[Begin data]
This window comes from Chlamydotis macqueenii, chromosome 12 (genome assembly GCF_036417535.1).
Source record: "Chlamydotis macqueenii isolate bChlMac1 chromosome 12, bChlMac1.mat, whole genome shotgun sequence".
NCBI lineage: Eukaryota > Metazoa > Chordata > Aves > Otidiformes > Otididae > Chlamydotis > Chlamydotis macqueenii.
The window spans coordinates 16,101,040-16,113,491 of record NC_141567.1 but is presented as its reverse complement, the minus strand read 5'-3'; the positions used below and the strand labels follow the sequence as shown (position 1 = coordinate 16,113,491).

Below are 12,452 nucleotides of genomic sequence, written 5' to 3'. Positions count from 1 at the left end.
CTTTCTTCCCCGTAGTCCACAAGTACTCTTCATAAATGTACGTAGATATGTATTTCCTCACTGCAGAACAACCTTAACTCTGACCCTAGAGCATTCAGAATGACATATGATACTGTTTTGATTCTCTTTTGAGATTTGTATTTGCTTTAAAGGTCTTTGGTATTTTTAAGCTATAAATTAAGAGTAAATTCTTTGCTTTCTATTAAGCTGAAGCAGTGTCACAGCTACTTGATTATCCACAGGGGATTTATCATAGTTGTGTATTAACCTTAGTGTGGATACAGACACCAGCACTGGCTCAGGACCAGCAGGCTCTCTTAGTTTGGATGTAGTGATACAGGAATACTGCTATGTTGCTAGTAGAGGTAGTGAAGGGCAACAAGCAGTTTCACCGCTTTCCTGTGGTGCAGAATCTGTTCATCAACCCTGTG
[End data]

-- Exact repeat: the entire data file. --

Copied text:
This window comes from Chlamydotis macqueenii, chromosome 12 (genome assembly GCF_036417535.1).
Source record: "Chlamydotis macqueenii isolate bChlMac1 chromosome 12, bChlMac1.mat, whole genome shotgun sequence".
NCBI lineage: Eukaryota > Metazoa > Chordata > Aves > Otidiformes > Otididae > Chlamydotis > Chlamydotis macqueenii.
The window spans coordinates 16,101,040-16,113,491 of record NC_141567.1 but is presented as its reverse complement, the minus strand read 5'-3'; the positions used below and the strand labels follow the sequence as shown (position 1 = coordinate 16,113,491).

Below are 12,452 nucleotides of genomic sequence, written 5' to 3'. Positions count from 1 at the left end.
CTTTCTTCCCCGTAGTCCACAAGTACTCTTCATAAATGTACGTAGATATGTATTTCCTCACTGCAGAACAACCTTAACTCTGACCCTAGAGCATTCAGAATGACATATGATACTGTTTTGATTCTCTTTTGAGATTTGTATTTGCTTTAAAGGTCTTTGGTATTTTTAAGCTATAAATTAAGAGTAAATTCTTTGCTTTCTATTAAGCTGAAGCAGTGTCACAGCTACTTGATTATCCACAGGGGATTTATCATAGTTGTGTATTAACCTTAGTGTGGATACAGACACCAGCACTGGCTCAGGACCAGCAGGCTCTCTTAGTTTGGATGTAGTGATACAGGAATACTGCTATGTTGCTAGTAGAGGTAGTGAAGGGCAACAAGCAGTTTCACCGCTTTCCTGTGGTGCAGAATCTGTTCATCAACCCTGTG